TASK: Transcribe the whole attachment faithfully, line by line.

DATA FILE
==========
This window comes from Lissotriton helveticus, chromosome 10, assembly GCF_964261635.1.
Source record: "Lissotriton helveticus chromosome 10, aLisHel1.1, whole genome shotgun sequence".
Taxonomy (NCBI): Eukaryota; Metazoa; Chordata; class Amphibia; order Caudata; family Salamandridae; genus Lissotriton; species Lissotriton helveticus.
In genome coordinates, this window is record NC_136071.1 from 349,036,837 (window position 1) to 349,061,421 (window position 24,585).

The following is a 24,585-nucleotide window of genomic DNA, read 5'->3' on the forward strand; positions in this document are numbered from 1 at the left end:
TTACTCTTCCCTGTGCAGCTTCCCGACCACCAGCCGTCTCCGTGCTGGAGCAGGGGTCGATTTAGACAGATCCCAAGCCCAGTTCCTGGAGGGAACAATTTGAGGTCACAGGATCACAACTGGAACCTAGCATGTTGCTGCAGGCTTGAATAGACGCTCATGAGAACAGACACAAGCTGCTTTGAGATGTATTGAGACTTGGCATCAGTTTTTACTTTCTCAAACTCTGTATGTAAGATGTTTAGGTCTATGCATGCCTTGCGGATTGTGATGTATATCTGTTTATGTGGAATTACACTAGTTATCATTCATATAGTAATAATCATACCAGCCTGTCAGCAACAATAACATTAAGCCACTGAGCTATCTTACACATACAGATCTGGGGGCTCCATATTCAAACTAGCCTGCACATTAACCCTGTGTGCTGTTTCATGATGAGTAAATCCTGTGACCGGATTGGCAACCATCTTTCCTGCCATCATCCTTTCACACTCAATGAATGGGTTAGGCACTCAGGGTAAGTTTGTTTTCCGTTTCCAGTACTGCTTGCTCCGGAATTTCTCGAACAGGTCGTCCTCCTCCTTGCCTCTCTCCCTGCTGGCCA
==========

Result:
This window comes from Lissotriton helveticus, chromosome 10, assembly GCF_964261635.1.
Source record: "Lissotriton helveticus chromosome 10, aLisHel1.1, whole genome shotgun sequence".
Taxonomy (NCBI): Eukaryota; Metazoa; Chordata; class Amphibia; order Caudata; family Salamandridae; genus Lissotriton; species Lissotriton helveticus.
In genome coordinates, this window is record NC_136071.1 from 349,036,837 (window position 1) to 349,061,421 (window position 24,585).

The following is a 24,585-nucleotide window of genomic DNA, read 5'->3' on the forward strand; positions in this document are numbered from 1 at the left end:
TTACTCTTCCCTGTGCAGCTTCCCGACCACCAGCCGTCTCCGTGCTGGAGCAGGGGTCGATTTAGACAGATCCCAAGCCCAGTTCCTGGAGGGAACAATTTGAGGTCACAGGATCACAACTGGAACCTAGCATGTTGCTGCAGGCTTGAATAGACGCTCATGAGAACAGACACAAGCTGCTTTGAGATGTATTGAGACTTGGCATCAGTTTTTACTTTCTCAAACTCTGTATGTAAGATGTTTAGGTCTATGCATGCCTTGCGGATTGTGATGTATATCTGTTTATGTGGAATTACACTAGTTATCATTCATATAGTAATAATCATACCAGCCTGTCAGCAACAATAACATTAAGCCACTGAGCTATCTTACACATACAGATCTGGGGGCTCCATATTCAAACTAGCCTGCACATTAACCCTGTGTGCTGTTTCATGATGAGTAAATCCTGTGACCGGATTGGCAACCATCTTTCCTGCCATCATCCTTTCACACTCAATGAATGGGTTAGGCACTCAGGGTAAGTTTGTTTTCCGTTTCCAGTACTGCTTGCTCCGGAATTTCTCGAACAGGTCGTCCTCCTCCTTGCCTCTCTCCCTGCTGGCCA